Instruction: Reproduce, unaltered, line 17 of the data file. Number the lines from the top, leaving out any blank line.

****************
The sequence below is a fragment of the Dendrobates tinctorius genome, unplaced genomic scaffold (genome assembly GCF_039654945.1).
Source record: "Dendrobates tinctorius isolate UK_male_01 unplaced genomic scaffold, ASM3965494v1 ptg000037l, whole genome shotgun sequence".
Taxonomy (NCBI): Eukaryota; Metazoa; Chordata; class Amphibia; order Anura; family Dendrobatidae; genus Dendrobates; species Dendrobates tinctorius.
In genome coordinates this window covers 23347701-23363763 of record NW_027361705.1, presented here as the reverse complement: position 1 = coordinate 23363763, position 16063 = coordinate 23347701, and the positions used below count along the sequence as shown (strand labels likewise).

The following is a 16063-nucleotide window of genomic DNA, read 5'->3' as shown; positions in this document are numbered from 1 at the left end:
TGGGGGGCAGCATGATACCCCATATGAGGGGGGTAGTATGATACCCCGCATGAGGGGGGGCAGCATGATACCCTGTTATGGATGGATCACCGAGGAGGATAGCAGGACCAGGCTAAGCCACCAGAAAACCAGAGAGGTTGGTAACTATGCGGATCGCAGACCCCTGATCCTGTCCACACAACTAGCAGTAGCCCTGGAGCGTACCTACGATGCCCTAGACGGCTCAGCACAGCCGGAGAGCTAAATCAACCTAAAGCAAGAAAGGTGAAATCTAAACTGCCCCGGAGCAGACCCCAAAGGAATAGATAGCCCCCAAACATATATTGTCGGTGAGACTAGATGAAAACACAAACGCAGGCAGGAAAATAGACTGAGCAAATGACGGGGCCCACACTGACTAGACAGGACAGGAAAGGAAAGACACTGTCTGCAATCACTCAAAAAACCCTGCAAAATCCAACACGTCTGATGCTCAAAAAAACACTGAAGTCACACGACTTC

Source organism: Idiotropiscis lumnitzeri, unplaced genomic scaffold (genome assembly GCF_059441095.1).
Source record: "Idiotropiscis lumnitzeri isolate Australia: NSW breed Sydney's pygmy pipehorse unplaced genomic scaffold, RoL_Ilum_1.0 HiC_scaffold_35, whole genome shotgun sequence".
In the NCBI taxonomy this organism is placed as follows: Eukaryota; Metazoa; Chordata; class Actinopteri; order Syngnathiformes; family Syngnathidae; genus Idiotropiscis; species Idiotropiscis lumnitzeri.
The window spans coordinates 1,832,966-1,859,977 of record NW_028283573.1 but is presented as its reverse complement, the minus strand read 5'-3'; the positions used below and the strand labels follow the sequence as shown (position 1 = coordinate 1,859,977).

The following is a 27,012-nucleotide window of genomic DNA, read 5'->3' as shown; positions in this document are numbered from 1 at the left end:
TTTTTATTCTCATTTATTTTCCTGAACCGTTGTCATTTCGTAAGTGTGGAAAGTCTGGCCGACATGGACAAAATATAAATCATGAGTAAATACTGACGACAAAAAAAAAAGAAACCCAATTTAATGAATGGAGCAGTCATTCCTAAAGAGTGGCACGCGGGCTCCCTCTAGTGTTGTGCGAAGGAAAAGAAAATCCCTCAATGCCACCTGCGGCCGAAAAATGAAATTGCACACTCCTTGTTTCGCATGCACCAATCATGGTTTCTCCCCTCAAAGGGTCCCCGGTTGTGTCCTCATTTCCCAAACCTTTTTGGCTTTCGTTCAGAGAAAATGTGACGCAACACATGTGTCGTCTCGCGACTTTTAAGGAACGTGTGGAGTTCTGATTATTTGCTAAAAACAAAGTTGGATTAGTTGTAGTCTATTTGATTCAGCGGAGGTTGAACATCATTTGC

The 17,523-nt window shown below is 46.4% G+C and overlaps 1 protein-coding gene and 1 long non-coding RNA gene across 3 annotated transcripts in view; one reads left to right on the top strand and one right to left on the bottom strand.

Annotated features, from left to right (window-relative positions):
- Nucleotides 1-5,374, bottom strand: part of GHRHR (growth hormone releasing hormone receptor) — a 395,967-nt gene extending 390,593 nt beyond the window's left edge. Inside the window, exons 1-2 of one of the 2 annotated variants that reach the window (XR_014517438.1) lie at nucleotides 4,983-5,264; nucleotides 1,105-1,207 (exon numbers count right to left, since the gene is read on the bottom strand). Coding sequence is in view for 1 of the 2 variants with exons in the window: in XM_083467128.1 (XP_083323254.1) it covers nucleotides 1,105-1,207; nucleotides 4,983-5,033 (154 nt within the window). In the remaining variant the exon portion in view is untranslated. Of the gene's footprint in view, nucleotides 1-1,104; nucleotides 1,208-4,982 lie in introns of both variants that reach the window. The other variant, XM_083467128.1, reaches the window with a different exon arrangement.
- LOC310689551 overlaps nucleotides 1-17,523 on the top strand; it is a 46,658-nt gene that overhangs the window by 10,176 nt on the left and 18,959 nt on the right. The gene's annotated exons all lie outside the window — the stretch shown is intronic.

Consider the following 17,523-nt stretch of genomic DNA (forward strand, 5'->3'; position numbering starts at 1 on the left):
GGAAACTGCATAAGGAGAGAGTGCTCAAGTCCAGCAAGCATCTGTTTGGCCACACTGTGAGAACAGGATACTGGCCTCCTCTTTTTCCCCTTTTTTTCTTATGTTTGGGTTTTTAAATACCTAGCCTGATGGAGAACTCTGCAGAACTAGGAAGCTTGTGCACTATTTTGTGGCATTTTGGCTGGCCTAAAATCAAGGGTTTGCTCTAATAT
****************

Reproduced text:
Consider the following 17,523-nt stretch of genomic DNA (forward strand, 5'->3'; position numbering starts at 1 on the left):